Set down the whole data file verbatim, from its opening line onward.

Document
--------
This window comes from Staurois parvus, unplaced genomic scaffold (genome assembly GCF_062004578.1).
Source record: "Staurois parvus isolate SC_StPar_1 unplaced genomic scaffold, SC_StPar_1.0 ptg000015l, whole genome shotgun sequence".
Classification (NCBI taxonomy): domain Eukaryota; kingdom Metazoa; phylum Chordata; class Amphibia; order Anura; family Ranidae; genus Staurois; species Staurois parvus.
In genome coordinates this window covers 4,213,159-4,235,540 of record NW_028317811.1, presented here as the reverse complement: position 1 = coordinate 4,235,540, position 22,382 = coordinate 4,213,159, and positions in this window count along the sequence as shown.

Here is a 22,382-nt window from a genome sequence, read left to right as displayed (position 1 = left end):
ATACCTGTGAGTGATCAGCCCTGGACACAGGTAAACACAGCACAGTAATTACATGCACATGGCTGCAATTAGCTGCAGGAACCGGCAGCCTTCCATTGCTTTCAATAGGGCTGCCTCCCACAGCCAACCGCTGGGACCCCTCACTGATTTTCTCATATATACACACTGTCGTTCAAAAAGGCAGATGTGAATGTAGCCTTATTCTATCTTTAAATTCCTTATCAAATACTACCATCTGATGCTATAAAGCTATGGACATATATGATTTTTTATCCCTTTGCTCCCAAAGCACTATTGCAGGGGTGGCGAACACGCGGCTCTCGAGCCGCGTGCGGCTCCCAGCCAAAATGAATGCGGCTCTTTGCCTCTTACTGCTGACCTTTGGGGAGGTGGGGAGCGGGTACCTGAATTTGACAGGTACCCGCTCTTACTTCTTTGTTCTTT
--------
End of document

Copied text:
This window comes from Staurois parvus, unplaced genomic scaffold (genome assembly GCF_062004578.1).
Source record: "Staurois parvus isolate SC_StPar_1 unplaced genomic scaffold, SC_StPar_1.0 ptg000015l, whole genome shotgun sequence".
Classification (NCBI taxonomy): domain Eukaryota; kingdom Metazoa; phylum Chordata; class Amphibia; order Anura; family Ranidae; genus Staurois; species Staurois parvus.
In genome coordinates this window covers 4,213,159-4,235,540 of record NW_028317811.1, presented here as the reverse complement: position 1 = coordinate 4,235,540, position 22,382 = coordinate 4,213,159, and positions in this window count along the sequence as shown.

Here is a 22,382-nt window from a genome sequence, read left to right as displayed (position 1 = left end):
ATACCTGTGAGTGATCAGCCCTGGACACAGGTAAACACAGCACAGTAATTACATGCACATGGCTGCAATTAGCTGCAGGAACCGGCAGCCTTCCATTGCTTTCAATAGGGCTGCCTCCCACAGCCAACCGCTGGGACCCCTCACTGATTTTCTCATATATACACACTGTCGTTCAAAAAGGCAGATGTGAATGTAGCCTTATTCTATCTTTAAATTCCTTATCAAATACTACCATCTGATGCTATAAAGCTATGGACATATATGATTTTTTATCCCTTTGCTCCCAAAGCACTATTGCAGGGGTGGCGAACACGCGGCTCTCGAGCCGCGTGCGGCTCCCAGCCAAAATGAATGCGGCTCTTTGCCTCTTACTGCTGACCTTTGGGGAGGTGGGGAGCGGGTACCTGAATTTGACAGGTACCCGCTCTTACTTCTTTGTTCTTT